City of Wells

Discover Wells, England’s smallest City and historic gem

City of Wells

Wells, named after the well of St Andrew’s, a sacred spring that bubbles up near the Bishops Palace. The residence of the bishop of Bath and Wells. Britain is famed for its Cathedrals; they are some of the most impressive in Europe. Wells Cathedral is a much lesser-known marvel and should be visited when travelling to the southwest of England.

See the Vicars Close, constructed in the 14th Century is one of the oldest and best-preserved streets in Europe. Enjoy the stunning Bishops Palace gardens with 14 acres of tranquil planting surrounded by medieval ramparts and moat. 

We have created a day tour from London that includes Cheddar Gorge and Glastonbury. It is a long trip, and we would recommend staying in Bath or using Wells as a stop-off en-route to Devon and Cornwall.

England's smallest city

A brief history of Wells

A city sprung from a spring
Like most old English cities the history of Wells revolves around the Cathedral and its asset, the spring. There was a shrine at the spring long before Christianity. Archaeological evidence suggests late Roman and foundations from the early Saxon times. The baptismal font from the Saxon period survives and is in use today, which is truly remarkable. 

The Cathedral
In 1180, building began on the present Cathedral, and within 60 years the bulk of the building had been complete. By 1345, stonemasons finished the central tower, cloisters and famous west front. 

The master mason in charge of the building was Adam Lock, see his carved stone face in his Cathedral, your driver-guide will show you. Under his leadership, the stone masonry is exquisite, inspiring later masons to complete the work to the same standard. 

Architectural perfection
The scissor arches at the crossing are a notable and a special feature of Wells. The central tower, once completed, weighed more than expected and caused the foundations to sink. The elaborate scissor shaped arches built-in 1338 transferred weigh from one side to the other, and this part of the building has been stable ever since.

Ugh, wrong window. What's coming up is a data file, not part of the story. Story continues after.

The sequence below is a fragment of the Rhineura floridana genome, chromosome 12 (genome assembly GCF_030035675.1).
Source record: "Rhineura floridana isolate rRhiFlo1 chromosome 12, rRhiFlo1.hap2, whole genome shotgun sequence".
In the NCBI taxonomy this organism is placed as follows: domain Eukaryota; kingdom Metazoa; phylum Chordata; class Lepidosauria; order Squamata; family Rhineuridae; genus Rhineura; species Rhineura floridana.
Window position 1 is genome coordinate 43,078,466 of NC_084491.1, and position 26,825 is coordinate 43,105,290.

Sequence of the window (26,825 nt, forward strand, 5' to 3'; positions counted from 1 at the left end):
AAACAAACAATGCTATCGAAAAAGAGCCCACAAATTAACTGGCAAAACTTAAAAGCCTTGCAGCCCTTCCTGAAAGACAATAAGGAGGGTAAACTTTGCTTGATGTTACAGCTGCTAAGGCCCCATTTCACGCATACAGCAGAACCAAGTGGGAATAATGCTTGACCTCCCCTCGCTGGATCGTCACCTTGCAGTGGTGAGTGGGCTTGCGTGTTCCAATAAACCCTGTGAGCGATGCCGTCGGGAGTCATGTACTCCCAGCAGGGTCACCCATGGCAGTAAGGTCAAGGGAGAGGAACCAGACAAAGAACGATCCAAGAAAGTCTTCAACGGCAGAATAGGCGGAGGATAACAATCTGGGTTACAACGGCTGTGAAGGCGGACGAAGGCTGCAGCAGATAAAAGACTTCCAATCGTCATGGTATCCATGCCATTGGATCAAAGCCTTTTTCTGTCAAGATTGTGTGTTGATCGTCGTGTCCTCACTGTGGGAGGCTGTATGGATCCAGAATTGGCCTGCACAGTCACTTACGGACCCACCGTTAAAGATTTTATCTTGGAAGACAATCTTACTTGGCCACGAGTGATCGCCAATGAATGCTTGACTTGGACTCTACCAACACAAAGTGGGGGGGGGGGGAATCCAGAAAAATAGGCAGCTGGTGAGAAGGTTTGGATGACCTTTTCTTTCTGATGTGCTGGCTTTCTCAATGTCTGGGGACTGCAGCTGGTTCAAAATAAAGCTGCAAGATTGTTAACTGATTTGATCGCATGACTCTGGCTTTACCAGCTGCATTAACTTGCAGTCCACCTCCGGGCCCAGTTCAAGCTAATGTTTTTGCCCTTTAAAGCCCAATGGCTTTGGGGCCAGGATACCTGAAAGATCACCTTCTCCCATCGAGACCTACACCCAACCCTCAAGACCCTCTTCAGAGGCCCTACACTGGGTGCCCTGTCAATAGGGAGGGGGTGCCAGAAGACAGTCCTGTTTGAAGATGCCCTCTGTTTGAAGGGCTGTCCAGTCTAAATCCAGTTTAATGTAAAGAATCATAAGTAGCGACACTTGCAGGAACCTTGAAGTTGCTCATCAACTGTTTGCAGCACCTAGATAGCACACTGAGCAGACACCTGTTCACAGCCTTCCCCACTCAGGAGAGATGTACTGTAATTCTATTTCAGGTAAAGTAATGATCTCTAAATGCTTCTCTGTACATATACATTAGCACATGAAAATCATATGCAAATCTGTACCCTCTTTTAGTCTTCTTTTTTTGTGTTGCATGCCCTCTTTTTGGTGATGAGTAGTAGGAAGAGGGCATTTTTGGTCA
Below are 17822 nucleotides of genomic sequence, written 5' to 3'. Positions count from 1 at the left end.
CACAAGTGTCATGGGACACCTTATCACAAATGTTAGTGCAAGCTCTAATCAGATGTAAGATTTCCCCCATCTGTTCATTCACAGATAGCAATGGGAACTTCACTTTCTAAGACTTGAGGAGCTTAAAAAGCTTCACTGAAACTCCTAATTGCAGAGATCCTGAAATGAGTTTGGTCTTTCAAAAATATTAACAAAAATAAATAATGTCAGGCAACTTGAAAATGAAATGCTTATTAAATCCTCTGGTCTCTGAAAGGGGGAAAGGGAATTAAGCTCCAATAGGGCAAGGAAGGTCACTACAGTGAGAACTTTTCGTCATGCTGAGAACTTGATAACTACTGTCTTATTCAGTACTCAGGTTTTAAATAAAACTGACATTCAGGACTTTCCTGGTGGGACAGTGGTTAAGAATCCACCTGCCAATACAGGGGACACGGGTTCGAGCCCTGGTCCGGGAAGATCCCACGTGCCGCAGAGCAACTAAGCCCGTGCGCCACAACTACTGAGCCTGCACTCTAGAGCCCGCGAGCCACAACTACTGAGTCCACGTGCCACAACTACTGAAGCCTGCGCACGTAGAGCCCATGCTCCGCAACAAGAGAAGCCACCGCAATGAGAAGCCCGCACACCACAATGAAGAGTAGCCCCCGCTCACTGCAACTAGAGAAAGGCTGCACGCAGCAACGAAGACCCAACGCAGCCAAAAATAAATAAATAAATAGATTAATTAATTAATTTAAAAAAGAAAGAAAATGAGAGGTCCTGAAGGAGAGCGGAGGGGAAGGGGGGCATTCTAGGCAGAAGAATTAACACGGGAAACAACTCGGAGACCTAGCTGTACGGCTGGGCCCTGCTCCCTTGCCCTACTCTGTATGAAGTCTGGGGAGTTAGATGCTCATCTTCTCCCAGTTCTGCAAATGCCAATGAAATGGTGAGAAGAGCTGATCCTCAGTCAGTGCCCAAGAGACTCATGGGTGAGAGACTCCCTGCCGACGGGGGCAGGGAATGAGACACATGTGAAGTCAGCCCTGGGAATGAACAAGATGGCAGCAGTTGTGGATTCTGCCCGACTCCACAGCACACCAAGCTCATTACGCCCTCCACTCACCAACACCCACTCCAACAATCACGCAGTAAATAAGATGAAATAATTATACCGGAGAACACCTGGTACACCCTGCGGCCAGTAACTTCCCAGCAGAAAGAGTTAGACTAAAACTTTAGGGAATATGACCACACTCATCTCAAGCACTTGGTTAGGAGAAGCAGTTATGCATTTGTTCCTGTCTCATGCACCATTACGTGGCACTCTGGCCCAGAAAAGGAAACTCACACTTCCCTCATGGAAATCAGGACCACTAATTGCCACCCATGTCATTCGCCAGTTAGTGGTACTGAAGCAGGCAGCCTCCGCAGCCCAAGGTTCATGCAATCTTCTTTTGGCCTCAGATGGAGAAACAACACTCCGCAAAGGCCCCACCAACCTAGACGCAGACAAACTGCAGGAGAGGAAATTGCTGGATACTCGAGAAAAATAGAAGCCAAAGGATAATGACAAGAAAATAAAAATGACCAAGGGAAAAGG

Masons carved figures on the capitals in the south transept; they tell moral tales and act as a warning. One character is an older man and a boy stealing fruit, with each capital telling the next episode of the story, much like a medieval box-set in stone. At Wells, there is one intricate stone design after another, such as the staircase leading to the chapter house. The chapter house is one of the most beautiful in England, with ribs like palm leaves radiating from each column.  

The west front
The west front of Wells takes your breath away in the afternoon sun. It is like a giant wedding cake of sorts. With layer upon layer of historical and biblical characters all positioned according to rank - Christ in majesty at the top and sections for Kings, Saints, Martyrs and Bishops. It is the finest west front of any Cathedral in England. 

Civil war
During the English civil war (1642-1651), the little city of Wells came under siege. Over 2,000 Parliamentarian troops surrounded the perimeter. The outnumbered Royalist evacuated the town, and the roundheads used the Cathedral as a stable. Unfortunately, they used the interior sculpture as target practice too.

William Penn
The advocate of religious freedom and founder of Pennsylvania, William Penn (1644-1718) was arrested by in the town square for 'addressing a crowd.' The incident was brief, and the Bishop of Bath and Wells negotiated his release. He stayed at The Crown Inn and shortly afterwards departed for America. Today Wells is a quiet and tranquil place and visit here is always calming. The day of sieges and rowdy gatherings in the town square is over.